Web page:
MYSTERY, MISCARRIAGE & MENDING: How Epistolary Erasure Poetry Threads Old Letters with New Narratives
We crave it, but we never get the whole story about our family of origin. How our parents came to create us––so much remains a mystery. Impossible for us to have been there at the beginning. Were we wanted? Were we planned? Did we come by accident or prayer, by passion, or by mistake? Always, there are secrets. We are given, as we grow, clues and hints. We track them, like detectives, piecing clarity together from a patchwork of what we intuit, what we overhear, what is told, or what is implied without telling, by silence.
Sometimes, by accident or luck, silences are broken in unpredictable ways. As my mother’s was, after she was dead. It was a gift I had no expectation of receiving––this box of surprise that came into my hands a few years ago. Inside: All the letters, handwritten, that my mother had sent to my father during their courtship, from 1953-1954, starting with their first date, and ending soon after they married. She was working as a records librarian at a hospital and living with her parents in Athol, MA. My father was living in Cambridge, Massachusetts while attending the Harvard Business School. My father’s mother, Flora, saved the letters over decades and handed them on to my aunt, who handed them on to my brother, who stored them without looking at them in his basement. Until he gave them to me.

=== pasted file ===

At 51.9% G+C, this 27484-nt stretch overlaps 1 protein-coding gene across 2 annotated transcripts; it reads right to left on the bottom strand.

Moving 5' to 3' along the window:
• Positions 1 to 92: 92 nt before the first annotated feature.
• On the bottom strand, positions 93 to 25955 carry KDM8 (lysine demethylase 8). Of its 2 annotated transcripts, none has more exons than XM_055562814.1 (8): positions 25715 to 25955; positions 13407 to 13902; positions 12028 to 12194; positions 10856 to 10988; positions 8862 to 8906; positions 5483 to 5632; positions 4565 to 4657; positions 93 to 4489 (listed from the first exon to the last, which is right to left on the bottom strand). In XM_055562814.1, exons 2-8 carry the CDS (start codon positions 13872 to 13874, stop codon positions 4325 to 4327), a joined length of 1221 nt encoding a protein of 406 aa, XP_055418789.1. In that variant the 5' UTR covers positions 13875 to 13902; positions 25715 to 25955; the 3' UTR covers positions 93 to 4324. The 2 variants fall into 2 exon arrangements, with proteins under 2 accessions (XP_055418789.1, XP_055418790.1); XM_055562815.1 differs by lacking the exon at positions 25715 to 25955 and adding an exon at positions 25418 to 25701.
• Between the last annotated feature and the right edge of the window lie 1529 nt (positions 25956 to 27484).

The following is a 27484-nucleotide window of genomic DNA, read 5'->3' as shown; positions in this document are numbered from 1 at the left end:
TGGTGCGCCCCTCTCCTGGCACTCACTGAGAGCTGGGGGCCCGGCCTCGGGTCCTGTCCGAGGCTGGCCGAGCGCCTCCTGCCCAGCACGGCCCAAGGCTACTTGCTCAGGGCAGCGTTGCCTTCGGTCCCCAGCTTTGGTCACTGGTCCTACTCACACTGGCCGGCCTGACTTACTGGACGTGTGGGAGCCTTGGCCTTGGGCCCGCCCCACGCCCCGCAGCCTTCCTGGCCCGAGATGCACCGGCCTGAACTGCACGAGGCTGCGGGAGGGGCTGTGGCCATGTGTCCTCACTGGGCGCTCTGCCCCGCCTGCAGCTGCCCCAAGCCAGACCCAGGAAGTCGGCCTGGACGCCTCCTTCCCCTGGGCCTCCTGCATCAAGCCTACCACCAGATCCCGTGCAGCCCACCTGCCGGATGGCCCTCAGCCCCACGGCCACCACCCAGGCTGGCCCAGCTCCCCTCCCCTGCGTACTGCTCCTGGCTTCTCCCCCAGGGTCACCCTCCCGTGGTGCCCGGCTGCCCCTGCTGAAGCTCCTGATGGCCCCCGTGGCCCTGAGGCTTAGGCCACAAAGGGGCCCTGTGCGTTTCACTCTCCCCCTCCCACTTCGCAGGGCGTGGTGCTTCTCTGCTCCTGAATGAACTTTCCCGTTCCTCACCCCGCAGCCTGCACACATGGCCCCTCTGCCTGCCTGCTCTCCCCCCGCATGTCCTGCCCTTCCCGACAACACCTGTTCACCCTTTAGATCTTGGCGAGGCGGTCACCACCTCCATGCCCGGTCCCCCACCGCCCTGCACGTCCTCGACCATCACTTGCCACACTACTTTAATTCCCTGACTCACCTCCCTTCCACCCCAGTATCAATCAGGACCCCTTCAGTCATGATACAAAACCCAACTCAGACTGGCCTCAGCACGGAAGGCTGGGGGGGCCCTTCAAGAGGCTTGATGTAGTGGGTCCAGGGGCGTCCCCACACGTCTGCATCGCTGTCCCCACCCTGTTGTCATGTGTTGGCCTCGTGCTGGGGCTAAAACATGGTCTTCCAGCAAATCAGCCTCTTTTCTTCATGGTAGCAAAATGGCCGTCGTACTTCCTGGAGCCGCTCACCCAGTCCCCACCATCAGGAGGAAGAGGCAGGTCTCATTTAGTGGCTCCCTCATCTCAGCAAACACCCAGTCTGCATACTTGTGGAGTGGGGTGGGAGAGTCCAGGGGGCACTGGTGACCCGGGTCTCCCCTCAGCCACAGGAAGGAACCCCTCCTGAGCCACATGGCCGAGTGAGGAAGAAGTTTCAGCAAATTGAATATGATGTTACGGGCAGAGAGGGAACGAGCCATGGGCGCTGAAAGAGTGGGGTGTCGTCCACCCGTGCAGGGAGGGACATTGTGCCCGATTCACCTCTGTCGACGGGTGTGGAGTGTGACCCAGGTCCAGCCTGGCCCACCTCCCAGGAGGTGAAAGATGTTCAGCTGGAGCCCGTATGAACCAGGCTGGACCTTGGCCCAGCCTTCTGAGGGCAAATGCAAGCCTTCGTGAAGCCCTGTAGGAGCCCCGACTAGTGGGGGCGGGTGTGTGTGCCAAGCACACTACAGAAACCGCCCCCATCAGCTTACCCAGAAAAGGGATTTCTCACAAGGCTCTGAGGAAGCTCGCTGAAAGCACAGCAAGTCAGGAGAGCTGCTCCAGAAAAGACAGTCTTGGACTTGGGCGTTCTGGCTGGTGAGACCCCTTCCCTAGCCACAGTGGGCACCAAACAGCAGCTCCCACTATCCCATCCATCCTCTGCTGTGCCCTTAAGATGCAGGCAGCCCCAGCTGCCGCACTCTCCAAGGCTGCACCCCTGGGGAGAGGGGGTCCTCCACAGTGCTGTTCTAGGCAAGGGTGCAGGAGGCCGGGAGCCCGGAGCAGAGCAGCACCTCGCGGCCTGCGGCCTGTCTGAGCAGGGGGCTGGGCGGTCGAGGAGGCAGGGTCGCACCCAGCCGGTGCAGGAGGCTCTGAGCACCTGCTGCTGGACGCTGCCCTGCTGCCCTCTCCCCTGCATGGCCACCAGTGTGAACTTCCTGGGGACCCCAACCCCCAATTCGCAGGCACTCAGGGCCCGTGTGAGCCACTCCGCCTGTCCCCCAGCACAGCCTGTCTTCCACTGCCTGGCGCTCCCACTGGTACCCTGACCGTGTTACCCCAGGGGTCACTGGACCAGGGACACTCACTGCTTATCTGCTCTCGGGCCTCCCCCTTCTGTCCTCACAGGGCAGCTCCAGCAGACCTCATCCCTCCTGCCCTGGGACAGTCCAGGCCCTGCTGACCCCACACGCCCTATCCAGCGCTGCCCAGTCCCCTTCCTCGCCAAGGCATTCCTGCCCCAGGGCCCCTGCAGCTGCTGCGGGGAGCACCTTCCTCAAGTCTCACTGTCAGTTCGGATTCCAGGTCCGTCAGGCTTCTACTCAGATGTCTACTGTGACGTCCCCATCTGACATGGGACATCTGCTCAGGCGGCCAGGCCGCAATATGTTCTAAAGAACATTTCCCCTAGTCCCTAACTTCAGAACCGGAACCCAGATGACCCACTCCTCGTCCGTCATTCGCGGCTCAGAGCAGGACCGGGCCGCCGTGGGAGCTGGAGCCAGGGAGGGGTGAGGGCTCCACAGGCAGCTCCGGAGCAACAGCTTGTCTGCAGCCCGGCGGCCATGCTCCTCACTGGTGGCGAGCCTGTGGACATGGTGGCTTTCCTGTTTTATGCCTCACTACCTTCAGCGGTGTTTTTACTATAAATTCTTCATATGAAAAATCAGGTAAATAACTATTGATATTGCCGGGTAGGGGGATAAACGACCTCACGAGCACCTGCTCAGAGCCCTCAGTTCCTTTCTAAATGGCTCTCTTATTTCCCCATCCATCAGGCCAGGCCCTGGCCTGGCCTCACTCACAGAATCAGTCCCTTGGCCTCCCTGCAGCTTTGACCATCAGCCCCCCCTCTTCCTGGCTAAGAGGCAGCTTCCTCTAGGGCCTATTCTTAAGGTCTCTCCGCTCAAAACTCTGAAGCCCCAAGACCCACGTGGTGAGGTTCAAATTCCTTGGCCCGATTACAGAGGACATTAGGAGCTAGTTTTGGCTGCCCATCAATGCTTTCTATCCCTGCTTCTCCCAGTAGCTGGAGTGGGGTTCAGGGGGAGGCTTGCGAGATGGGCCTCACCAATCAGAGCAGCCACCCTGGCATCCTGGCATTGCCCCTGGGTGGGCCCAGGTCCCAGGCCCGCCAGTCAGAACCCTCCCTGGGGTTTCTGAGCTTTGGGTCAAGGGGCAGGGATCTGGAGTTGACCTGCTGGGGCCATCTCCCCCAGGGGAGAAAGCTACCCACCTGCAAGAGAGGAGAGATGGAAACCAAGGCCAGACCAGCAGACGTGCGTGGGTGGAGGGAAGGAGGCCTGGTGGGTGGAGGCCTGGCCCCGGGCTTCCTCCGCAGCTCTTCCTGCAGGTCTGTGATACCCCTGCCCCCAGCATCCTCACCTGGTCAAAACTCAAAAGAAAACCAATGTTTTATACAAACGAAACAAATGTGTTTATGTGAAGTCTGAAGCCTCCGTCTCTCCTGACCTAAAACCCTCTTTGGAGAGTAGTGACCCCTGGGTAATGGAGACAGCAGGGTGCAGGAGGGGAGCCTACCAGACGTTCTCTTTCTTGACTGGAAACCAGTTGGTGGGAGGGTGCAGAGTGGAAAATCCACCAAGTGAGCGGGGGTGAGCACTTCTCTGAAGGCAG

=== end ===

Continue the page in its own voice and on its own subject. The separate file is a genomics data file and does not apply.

Some of the letters were loose––many of them still had their envelopes with canceled stamps. I did my best to put them in order by date, or by weather suggesting a season, or a mention of a holiday. Touching the stiff paper she wrote on––moving my fingers over dark blue ink from her pen––was a delicious experience. My mother had lovely hand writing, and I easily recognized it as belonging to her alone. But who was she? This young woman falling in love with the man who would become my father, who wrote, playfully, “You’re just too much for me, I guess,” after spending a weekend with him in Cambridge.
Reading the letters brought her to back to life––at an age I never knew her. As a daughter, I was emotionally engaged with the voice of the letters as well as their content. As a poet, I knew I couldn’t let this fantastic source material languish in a box. I had the impulse to create something from her letters. But what?
…………….Oh how we want
to be taken